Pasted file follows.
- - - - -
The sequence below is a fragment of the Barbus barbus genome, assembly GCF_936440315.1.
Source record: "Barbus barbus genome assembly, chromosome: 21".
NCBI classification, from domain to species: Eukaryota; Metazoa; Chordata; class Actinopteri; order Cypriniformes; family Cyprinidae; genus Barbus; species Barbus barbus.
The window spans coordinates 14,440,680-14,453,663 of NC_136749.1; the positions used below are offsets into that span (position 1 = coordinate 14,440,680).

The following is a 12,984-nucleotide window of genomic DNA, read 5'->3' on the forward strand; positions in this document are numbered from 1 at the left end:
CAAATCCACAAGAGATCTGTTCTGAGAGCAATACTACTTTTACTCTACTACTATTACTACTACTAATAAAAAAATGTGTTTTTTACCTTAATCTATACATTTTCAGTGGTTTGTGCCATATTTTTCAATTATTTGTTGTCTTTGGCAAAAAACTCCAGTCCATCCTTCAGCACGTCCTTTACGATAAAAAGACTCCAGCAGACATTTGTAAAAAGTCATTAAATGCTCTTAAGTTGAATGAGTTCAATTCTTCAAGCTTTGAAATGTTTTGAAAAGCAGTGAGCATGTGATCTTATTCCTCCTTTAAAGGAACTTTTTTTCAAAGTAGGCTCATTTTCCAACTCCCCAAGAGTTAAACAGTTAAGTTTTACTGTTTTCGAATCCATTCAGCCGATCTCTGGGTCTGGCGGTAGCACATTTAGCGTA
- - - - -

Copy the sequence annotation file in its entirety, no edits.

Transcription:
The sequence below is a fragment of the Barbus barbus genome, assembly GCF_936440315.1.
Source record: "Barbus barbus genome assembly, chromosome: 21".
NCBI classification, from domain to species: Eukaryota; Metazoa; Chordata; class Actinopteri; order Cypriniformes; family Cyprinidae; genus Barbus; species Barbus barbus.
The window spans coordinates 14,440,680-14,453,663 of NC_136749.1; the positions used below are offsets into that span (position 1 = coordinate 14,440,680).

The following is a 12,984-nucleotide window of genomic DNA, read 5'->3' on the forward strand; positions in this document are numbered from 1 at the left end:
CAAATCCACAAGAGATCTGTTCTGAGAGCAATACTACTTTTACTCTACTACTATTACTACTACTAATAAAAAAATGTGTTTTTTACCTTAATCTATACATTTTCAGTGGTTTGTGCCATATTTTTCAATTATTTGTTGTCTTTGGCAAAAAACTCCAGTCCATCCTTCAGCACGTCCTTTACGATAAAAAGACTCCAGCAGACATTTGTAAAAAGTCATTAAATGCTCTTAAGTTGAATGAGTTCAATTCTTCAAGCTTTGAAATGTTTTGAAAAGCAGTGAGCATGTGATCTTATTCCTCCTTTAAAGGAACTTTTTTTCAAAGTAGGCTCATTTTCCAACTCCCCAAGAGTTAAACAGTTAAGTTTTACTGTTTTCGAATCCATTCAGCCGATCTCTGGGTCTGGCGGTAGCACATTTAGCGTA